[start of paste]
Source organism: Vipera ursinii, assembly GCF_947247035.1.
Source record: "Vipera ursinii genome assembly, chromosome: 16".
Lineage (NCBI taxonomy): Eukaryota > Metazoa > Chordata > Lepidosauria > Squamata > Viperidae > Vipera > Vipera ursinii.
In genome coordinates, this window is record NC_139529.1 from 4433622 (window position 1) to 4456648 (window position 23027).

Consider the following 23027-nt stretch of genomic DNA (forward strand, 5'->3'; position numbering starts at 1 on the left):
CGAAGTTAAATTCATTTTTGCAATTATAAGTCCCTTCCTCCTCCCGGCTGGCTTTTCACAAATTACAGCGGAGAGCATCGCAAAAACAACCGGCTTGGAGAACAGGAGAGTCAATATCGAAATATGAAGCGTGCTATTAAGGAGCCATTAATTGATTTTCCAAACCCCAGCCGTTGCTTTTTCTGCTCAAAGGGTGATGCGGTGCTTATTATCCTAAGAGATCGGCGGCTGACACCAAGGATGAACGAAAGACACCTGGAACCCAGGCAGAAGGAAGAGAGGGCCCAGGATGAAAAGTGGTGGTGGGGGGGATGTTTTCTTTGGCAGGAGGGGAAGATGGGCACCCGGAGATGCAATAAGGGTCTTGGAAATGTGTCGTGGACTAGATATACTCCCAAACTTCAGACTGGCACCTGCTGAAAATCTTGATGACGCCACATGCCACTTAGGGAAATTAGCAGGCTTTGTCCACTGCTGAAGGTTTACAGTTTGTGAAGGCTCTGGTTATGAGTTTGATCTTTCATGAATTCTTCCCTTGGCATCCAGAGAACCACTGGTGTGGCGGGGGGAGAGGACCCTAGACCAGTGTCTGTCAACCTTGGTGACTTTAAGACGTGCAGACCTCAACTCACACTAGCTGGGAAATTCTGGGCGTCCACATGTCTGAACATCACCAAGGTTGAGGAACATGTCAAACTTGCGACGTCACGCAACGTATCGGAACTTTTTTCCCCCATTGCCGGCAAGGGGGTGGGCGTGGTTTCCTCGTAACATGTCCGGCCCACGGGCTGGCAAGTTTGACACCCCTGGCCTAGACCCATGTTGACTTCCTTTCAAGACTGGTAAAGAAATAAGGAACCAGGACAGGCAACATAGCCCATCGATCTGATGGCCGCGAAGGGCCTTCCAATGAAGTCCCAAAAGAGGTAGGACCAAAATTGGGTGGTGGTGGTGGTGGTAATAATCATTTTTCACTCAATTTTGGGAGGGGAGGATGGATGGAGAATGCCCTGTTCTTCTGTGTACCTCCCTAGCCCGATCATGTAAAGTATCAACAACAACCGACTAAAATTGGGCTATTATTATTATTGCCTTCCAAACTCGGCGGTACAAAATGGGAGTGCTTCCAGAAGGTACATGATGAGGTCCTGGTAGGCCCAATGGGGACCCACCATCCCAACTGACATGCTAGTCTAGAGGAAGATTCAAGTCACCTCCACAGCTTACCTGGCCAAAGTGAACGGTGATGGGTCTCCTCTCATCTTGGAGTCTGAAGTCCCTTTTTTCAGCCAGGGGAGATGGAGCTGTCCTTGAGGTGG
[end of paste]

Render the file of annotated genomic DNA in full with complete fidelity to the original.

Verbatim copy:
Source organism: Vipera ursinii, assembly GCF_947247035.1.
Source record: "Vipera ursinii genome assembly, chromosome: 16".
Lineage (NCBI taxonomy): Eukaryota > Metazoa > Chordata > Lepidosauria > Squamata > Viperidae > Vipera > Vipera ursinii.
In genome coordinates, this window is record NC_139529.1 from 4433622 (window position 1) to 4456648 (window position 23027).

Consider the following 23027-nt stretch of genomic DNA (forward strand, 5'->3'; position numbering starts at 1 on the left):
CGAAGTTAAATTCATTTTTGCAATTATAAGTCCCTTCCTCCTCCCGGCTGGCTTTTCACAAATTACAGCGGAGAGCATCGCAAAAACAACCGGCTTGGAGAACAGGAGAGTCAATATCGAAATATGAAGCGTGCTATTAAGGAGCCATTAATTGATTTTCCAAACCCCAGCCGTTGCTTTTTCTGCTCAAAGGGTGATGCGGTGCTTATTATCCTAAGAGATCGGCGGCTGACACCAAGGATGAACGAAAGACACCTGGAACCCAGGCAGAAGGAAGAGAGGGCCCAGGATGAAAAGTGGTGGTGGGGGGGATGTTTTCTTTGGCAGGAGGGGAAGATGGGCACCCGGAGATGCAATAAGGGTCTTGGAAATGTGTCGTGGACTAGATATACTCCCAAACTTCAGACTGGCACCTGCTGAAAATCTTGATGACGCCACATGCCACTTAGGGAAATTAGCAGGCTTTGTCCACTGCTGAAGGTTTACAGTTTGTGAAGGCTCTGGTTATGAGTTTGATCTTTCATGAATTCTTCCCTTGGCATCCAGAGAACCACTGGTGTGGCGGGGGGAGAGGACCCTAGACCAGTGTCTGTCAACCTTGGTGACTTTAAGACGTGCAGACCTCAACTCACACTAGCTGGGAAATTCTGGGCGTCCACATGTCTGAACATCACCAAGGTTGAGGAACATGTCAAACTTGCGACGTCACGCAACGTATCGGAACTTTTTTCCCCCATTGCCGGCAAGGGGGTGGGCGTGGTTTCCTCGTAACATGTCCGGCCCACGGGCTGGCAAGTTTGACACCCCTGGCCTAGACCCATGTTGACTTCCTTTCAAGACTGGTAAAGAAATAAGGAACCAGGACAGGCAACATAGCCCATCGATCTGATGGCCGCGAAGGGCCTTCCAATGAAGTCCCAAAAGAGGTAGGACCAAAATTGGGTGGTGGTGGTGGTGGTAATAATCATTTTTCACTCAATTTTGGGAGGGGAGGATGGATGGAGAATGCCCTGTTCTTCTGTGTACCTCCCTAGCCCGATCATGTAAAGTATCAACAACAACCGACTAAAATTGGGCTATTATTATTATTGCCTTCCAAACTCGGCGGTACAAAATGGGAGTGCTTCCAGAAGGTACATGATGAGGTCCTGGTAGGCCCAATGGGGACCCACCATCCCAACTGACATGCTAGTCTAGAGGAAGATTCAAGTCACCTCCACAGCTTACCTGGCCAAAGTGAACGGTGATGGGTCTCCTCTCATCTTGGAGTCTGAAGTCCCTTTTTTCAGCCAGGGGAGATGGAGCTGTCCTTGAGGTGG